Star Trek VI: The Undiscovered Country -- A welcome new direction for Trek music. Great themes, some great set pieces, and "Battle for Peace" falls just a hair shy of being a sci-fi action classic. And the end of "Escape from Rura Penthe" -- great! Probably my most listened-to of these scores, even if it does sag a little in the middle.

    Definitely a great set of scores. Equally impressive is that even with four different contributing composers doing different things musically with minimal reprise of each others' themes, these scores manage to hang together in a (mostly) coherent musical tapestry of Star Trek.
  3. Aiwendil42 Jedi Grand Master

    Member Since:
    Jul 16, 2008
    star 1
    These are indeed a nice set of scores.

    The Motion Picture is one of my favourite film scores of all time. What I think makes it particularly appealing to me is the fact that it's sort of right at transition between Goldsmith's earlier, more avant-garde style and his later, more romantic one; the result is a wonderful mixture of strange, savage music (e.g. "Klingon Battle"), mysterious atmosphere (many of the later V'Ger scenes), and straightforward grandeur and majesty (Ilia's theme, the Enterprise march).

    The Wrath of Khan is also among my favourite scores of all time. More "mainstream", I suppose, than TMP, and probably the most Star Wars-esque of the Star Trek scores.

    The Search for Spock is, as often observed, mostly just a rehash of TWoK. However, two tracks do stand out - "Klingons" and "Stealing the Enterprise" (the latter of which also happens to be the best sequence in the film, in my opinion). If only the rest of the score were up to their standard, it would be as good as its predecessor.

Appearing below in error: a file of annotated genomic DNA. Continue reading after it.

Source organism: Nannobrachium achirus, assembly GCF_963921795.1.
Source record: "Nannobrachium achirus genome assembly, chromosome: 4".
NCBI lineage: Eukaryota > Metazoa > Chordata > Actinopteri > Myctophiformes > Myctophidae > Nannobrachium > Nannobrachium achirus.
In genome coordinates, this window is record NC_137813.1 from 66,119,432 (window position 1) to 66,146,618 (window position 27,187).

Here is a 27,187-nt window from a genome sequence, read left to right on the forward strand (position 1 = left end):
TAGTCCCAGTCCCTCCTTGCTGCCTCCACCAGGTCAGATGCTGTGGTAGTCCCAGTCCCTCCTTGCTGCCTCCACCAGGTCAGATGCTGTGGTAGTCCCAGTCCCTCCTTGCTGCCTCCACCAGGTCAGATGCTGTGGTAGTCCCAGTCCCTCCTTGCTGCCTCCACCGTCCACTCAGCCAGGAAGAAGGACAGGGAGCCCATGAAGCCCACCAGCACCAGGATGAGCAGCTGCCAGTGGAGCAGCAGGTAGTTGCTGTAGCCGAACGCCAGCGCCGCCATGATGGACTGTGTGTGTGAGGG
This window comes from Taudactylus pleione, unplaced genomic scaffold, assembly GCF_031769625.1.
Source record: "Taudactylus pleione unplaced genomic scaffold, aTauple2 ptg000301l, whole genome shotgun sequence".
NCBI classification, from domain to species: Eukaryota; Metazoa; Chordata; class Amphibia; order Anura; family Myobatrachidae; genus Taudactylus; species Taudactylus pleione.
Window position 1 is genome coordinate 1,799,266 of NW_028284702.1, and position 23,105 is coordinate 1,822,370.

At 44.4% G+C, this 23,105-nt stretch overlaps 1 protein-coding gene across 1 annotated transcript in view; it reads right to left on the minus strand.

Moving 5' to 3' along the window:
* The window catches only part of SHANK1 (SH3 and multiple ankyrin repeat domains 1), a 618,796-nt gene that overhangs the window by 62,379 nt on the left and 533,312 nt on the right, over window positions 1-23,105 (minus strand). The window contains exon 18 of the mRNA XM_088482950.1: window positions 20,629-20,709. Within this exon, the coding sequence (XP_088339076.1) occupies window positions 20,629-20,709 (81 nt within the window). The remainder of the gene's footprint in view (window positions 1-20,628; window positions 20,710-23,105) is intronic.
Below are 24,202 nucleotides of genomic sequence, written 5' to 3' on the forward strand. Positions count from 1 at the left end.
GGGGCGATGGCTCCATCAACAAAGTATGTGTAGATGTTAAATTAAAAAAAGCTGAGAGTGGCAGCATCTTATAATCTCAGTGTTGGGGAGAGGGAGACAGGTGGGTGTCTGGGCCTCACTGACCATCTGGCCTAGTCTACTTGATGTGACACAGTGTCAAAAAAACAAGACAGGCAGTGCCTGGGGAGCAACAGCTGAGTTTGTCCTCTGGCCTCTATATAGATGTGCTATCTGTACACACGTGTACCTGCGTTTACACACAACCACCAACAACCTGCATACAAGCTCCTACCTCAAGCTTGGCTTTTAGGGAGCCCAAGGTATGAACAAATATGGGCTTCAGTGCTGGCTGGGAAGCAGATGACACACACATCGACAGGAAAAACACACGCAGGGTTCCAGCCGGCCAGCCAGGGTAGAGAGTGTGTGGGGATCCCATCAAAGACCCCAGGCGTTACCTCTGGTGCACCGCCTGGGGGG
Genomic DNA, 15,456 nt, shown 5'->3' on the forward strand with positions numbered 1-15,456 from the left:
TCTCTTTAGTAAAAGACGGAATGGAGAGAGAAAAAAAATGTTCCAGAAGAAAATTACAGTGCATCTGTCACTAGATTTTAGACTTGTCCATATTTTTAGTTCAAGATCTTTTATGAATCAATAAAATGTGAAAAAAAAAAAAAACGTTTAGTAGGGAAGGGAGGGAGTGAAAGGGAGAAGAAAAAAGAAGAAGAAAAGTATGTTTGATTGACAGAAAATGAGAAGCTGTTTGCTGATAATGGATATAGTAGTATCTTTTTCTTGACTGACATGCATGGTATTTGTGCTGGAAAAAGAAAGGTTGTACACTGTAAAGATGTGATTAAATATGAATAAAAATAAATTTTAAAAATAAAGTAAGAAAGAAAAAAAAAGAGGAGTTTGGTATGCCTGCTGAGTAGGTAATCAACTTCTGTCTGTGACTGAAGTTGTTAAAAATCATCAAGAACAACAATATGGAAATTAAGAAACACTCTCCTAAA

The Voyage Home has some great stuff and some non-great stuff. I love the whale fugue and I'm actually rather fond of the pseudo-Russian piece for Chekov's chase scene. And the main theme is nice, even if it is almost exactly the same as that from Rosenman's The Lord of the Rings score (now that is a great Rosenman score).

    The Final Frontier is probably my least favourite of Goldsmith's five Star Trek scores, though this may have more to do with the fairly abysmal OST release than with Goldsmith's work itself. "The Mountain" is quite nice.

    The Undiscovered Country takes, of course, a different and much darker approach than the previous scores, which was a risky thing to do but which turned out great. "The Battle for Peace" is almost up there with "Surprise Attack" from TWoK or "Klingon Battle" from TMP. And Eidelman's Enterprise theme manages to be both heroic and somewhat bitter-sweet, appropriately for the last of the original cast's films.

    But let's not forget the scores for VI-X, which are undoubtedly worthy successors to the original six. Generations is perhaps a little week, though it does have a certain amiable, Copland-esque charm. But First Contact, Insurrection, and Nemesis are all first-rate Goldsmith scores.